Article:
The first antenatal visit is the best time to establish baseline data. A thorough assessment of the reproductive system should be included. As with other body systems, this assessment depends on an accurate history and a thorough physical examination.
Share and share alike
Remember to keep the woman informed about assessment findings. Sharing this information with her may help her to comply with health care recommendations and encourage her to seek additional information about any problems or questions that she has later in the pregnancy.
Information obtained from the woman’s health history helps establish baseline data, which can be used to plan health-promotion strategies for every subsequent visit and identify potential complications. The health history you conduct should be extensive. Be sure to include biographic data, information on the client’s nutritional status, a medical history, a family history, a gynaecologic history and an obstetric history.
When obtaining biographic data, assure the woman that the information will remain confidential. Topics to discuss include age; cultural considerations, such as ethnicity and religion; marital status; occupation and education.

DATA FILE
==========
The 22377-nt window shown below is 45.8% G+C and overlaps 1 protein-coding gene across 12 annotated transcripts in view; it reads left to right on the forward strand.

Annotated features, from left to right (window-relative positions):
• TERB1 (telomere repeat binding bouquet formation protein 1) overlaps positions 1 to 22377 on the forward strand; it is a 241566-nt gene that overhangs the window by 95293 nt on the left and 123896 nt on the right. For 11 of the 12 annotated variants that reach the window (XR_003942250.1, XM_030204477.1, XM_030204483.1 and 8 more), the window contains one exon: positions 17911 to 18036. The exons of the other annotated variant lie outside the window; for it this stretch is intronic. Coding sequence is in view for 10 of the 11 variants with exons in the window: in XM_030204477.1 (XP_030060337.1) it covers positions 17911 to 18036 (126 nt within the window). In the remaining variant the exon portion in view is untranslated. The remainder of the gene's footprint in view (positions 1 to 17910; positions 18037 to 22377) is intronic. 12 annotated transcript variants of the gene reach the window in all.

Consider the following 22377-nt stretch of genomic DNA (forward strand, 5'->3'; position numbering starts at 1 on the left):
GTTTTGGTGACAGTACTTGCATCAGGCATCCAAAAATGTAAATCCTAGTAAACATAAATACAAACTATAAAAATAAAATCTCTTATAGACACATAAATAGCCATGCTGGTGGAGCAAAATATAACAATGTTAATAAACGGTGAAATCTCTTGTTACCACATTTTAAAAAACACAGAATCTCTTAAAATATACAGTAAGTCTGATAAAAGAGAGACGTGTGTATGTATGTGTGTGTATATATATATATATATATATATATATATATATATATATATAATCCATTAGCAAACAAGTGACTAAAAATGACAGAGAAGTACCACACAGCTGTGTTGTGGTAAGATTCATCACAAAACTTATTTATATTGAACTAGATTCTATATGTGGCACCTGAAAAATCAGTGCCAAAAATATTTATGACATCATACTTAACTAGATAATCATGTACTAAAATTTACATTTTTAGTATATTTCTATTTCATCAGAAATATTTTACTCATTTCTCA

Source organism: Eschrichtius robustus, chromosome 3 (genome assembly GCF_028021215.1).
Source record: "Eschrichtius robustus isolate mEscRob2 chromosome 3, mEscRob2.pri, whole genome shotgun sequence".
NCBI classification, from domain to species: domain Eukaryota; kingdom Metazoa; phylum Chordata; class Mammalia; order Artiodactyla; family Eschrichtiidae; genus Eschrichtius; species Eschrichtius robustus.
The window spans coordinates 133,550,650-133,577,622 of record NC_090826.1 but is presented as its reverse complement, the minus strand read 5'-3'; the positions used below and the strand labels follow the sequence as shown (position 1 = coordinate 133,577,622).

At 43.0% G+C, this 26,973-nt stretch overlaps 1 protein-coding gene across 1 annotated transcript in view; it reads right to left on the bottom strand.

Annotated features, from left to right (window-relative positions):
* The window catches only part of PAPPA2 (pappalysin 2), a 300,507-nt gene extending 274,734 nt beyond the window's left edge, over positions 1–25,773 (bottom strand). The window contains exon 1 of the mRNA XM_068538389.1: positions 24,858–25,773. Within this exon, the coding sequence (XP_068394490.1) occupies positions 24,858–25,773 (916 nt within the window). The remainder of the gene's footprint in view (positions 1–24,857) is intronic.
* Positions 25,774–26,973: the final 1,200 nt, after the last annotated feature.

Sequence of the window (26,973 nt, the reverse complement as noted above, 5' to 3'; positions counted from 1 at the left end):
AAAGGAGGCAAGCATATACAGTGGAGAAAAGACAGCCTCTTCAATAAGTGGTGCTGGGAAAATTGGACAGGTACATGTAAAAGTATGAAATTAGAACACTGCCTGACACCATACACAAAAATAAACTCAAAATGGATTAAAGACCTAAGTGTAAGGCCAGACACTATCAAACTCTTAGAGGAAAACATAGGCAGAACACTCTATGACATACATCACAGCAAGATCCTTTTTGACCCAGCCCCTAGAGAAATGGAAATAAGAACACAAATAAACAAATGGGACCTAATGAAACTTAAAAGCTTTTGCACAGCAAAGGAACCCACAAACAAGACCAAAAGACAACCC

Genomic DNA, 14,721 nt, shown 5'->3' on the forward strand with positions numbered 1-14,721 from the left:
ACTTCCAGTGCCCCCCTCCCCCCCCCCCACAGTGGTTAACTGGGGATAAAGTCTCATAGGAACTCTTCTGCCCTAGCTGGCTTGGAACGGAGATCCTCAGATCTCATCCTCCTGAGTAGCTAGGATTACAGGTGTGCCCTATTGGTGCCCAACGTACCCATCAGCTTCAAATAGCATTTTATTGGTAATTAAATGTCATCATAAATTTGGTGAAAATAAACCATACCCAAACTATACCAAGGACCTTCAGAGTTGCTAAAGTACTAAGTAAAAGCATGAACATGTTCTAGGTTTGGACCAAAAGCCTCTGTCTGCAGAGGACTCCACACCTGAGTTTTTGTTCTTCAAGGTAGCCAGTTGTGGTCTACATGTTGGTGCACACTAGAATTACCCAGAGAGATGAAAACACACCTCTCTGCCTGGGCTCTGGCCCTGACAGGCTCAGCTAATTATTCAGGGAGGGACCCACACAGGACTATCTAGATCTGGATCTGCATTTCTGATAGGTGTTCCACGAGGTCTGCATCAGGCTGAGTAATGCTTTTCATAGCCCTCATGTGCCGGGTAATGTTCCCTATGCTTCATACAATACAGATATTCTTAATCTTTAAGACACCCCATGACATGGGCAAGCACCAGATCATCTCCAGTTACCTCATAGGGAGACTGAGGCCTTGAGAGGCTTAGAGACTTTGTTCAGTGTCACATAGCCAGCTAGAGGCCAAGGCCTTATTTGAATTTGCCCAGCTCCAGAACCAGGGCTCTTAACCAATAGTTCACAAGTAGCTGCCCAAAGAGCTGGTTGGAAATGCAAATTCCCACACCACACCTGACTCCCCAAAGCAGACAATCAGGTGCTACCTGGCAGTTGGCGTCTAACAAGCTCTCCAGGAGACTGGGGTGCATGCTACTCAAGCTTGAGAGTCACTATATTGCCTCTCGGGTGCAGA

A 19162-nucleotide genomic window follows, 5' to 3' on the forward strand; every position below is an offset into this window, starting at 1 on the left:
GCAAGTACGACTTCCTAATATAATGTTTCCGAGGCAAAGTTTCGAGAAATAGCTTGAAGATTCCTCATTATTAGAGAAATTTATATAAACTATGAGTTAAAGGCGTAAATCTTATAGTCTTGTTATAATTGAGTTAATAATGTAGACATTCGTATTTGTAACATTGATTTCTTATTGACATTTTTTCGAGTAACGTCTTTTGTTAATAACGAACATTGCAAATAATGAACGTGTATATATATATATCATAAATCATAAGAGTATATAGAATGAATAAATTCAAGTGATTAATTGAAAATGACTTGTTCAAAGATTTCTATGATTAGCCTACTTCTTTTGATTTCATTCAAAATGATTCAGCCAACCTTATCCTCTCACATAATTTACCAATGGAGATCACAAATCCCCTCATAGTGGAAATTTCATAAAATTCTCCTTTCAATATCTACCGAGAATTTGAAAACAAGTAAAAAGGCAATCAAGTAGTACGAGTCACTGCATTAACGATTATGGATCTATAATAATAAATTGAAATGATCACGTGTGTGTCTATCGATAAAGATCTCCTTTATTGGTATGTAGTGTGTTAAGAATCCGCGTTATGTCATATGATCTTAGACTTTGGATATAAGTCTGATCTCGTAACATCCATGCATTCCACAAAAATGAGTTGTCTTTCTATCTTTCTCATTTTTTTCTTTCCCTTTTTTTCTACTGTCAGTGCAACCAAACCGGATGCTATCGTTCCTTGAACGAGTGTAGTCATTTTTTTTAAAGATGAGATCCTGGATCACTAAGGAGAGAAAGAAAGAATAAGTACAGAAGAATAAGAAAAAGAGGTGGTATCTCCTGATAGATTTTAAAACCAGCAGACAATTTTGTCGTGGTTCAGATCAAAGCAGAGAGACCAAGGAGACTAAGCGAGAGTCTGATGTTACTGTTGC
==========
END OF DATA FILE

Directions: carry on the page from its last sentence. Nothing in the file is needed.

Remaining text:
The woman’s age is an important factor because reproductive risks increase among adolescents younger than age 15 and women older than age 35. For example, pregnant adolescents are more likely to have pre-eclampsia, whereas expectant mothers older than age 35 are at risk for other problematic conditions, including placenta praevia; hydatidiform mole and vascular, neoplastic and degenerative diseases.
Ethnicity and religion
The woman’s ethnicity and religion, as well as other cultural considerations, may also impact on the pregnancy. Obtaining information from your client about these topics can help you plan care. It also gives you greater insight into the woman’s behaviour, potential problems in health promotion and maintenance and ways of coping with illness.
It’s important to learn about the cultural communities in which you work, and become familiar with the cultural practices of those communities.
Cultural considerations for assessment
Encourage the woman to discuss her cultural beliefs regarding health, illness and health care. Be considerate of the woman’s cultural background. Also, be aware that members of many cultures are reluctant to talk about sexual matters and, in some cultures, sexual matters aren’t discussed freely with members of the opposite sex. It is vital that the midwife seeks the help of an interpreter when taking a history from the woman – it is not ideal to use a family member as her interpreter, as this may lead to inaccurate interpretations of the woman’s true wishes when formulating her care plan.